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Programs Doubts about a master degree after Computer Engineering

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Hi everyone, this year i'll get my Bachelor Degree in Computer Engineering, i have some doubts about the master course to get; actually my university offers these courses in accordance with my Bachelor Degree: (i'll write only those who catched my interest)

- Computer Engineering : Industrial Automation
- Electronics Engineering : Space Communications and Sensing
- Electronics Engineering : Photonics
- Electronics Engineering : MicroElectronics

I really like electronics, and physics, but even astronomy and space-related things, so i was thinking about the Space communications and Sensing curriculum, but since this curriculum is new and still no list of courses is available (it was introduced this year) I wanted to ask some information about this career.

My doubts are :

1) Does this course prepares "Electronics Engineers for Space Technologies" ?
2) Can I write on curriculum "Space Technologies Engineer" or "Space Engineer" for job opportunities ?
3) Is a remote sensing expert a physicist ?


Thanks and Regards
 

analogdesign

Science Advisor
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343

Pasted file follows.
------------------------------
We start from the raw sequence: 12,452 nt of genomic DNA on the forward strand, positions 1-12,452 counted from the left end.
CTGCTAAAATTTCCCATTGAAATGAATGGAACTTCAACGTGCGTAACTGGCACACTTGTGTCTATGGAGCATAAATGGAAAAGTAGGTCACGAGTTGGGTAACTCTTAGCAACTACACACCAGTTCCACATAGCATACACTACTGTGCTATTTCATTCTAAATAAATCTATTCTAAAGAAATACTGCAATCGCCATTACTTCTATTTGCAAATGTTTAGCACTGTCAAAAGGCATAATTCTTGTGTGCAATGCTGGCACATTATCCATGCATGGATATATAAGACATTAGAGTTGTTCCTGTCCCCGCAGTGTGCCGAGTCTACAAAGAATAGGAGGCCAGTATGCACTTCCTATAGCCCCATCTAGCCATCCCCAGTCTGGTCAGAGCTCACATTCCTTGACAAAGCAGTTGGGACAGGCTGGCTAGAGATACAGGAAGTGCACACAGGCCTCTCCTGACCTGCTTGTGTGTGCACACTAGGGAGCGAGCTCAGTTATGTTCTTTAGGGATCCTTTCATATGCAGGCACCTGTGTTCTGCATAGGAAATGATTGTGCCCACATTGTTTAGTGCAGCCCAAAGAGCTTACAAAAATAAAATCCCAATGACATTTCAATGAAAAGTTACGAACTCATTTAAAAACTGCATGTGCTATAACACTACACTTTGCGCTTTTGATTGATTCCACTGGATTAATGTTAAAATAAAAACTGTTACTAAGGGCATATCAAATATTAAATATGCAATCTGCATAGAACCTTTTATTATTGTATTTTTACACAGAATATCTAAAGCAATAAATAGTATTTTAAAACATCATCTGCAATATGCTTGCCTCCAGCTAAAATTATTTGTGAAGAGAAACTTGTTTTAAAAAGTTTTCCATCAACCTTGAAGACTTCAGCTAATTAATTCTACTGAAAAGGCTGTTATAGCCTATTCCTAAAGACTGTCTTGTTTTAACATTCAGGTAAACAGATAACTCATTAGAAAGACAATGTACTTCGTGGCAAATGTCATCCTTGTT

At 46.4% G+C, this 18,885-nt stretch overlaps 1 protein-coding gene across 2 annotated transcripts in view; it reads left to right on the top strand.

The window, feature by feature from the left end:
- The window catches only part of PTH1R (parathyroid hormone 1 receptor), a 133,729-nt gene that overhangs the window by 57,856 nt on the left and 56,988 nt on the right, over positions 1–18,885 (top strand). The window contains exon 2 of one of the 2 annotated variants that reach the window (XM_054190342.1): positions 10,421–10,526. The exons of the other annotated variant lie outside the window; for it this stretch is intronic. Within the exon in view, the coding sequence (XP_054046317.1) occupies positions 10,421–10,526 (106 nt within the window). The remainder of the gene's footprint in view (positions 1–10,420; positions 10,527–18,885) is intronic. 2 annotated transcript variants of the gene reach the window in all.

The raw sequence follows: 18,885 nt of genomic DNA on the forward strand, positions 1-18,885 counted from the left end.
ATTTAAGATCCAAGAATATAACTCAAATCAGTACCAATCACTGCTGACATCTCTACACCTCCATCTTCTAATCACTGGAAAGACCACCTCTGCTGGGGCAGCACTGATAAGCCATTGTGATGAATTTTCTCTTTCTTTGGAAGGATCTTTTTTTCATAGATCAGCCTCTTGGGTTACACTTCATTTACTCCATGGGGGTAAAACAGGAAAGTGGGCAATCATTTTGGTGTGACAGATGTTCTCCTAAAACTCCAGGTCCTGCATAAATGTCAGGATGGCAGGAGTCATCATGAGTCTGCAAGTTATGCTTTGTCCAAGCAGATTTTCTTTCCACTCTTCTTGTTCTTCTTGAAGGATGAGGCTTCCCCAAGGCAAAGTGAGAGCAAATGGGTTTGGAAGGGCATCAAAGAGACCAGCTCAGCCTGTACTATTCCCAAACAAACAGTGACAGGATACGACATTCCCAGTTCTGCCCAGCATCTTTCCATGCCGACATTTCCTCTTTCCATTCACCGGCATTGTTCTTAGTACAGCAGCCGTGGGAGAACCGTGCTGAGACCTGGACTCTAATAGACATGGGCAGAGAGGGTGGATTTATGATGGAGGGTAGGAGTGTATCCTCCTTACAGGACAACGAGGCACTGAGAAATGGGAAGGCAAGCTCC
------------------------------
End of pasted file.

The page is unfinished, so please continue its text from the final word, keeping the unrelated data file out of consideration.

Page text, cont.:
1. I have done some work for space-based systems, and in my experience all the electronics engineers involved have standard electronics engineering backgrounds. The scientists specialized in astronomy or physics. It's very difficult to evaluate a program without a course list but beware of learning a little about a lot... much better in a master's course to learn a lot about a little.

2. I don't understand this question.

3. I imagine there is a strong need for physicists, engineers, geologists, mathematicians, and more in a remote sensing activity.
 
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While "Space Communications and Sensing" sounds cool, I would say the safest choice career wise is either Photonics or MicroElectronics.

That being said I have no idea what the program is that they're providing you, but I would imagine the photonics stream would be somewhat similar to the Space Communications and sensing stream though the photonics stream would provide more opportunities at the end of your degree. These opportunities include many astronomical applications such as photonic chips and things like that which will significantly effect the design of telescopes and the mechanisms in which they work.

Sticking with the photonics degree would provide you a lot more opportunities at the end of the degree compared to the other choices.

If you are developing new remote sensing techniques then I guess that falls under being a physicist.

As far as what you can write on your CV, you would have to write exactly what the course says, "Space Communications Engineer".

I hope it's not too late and you are still deciding, you should really go and talk to all of the academics involved to get them to spell out the differences between each degree.

The last thing you want is to get stuck in a degree you hate because there was no information provided.
 

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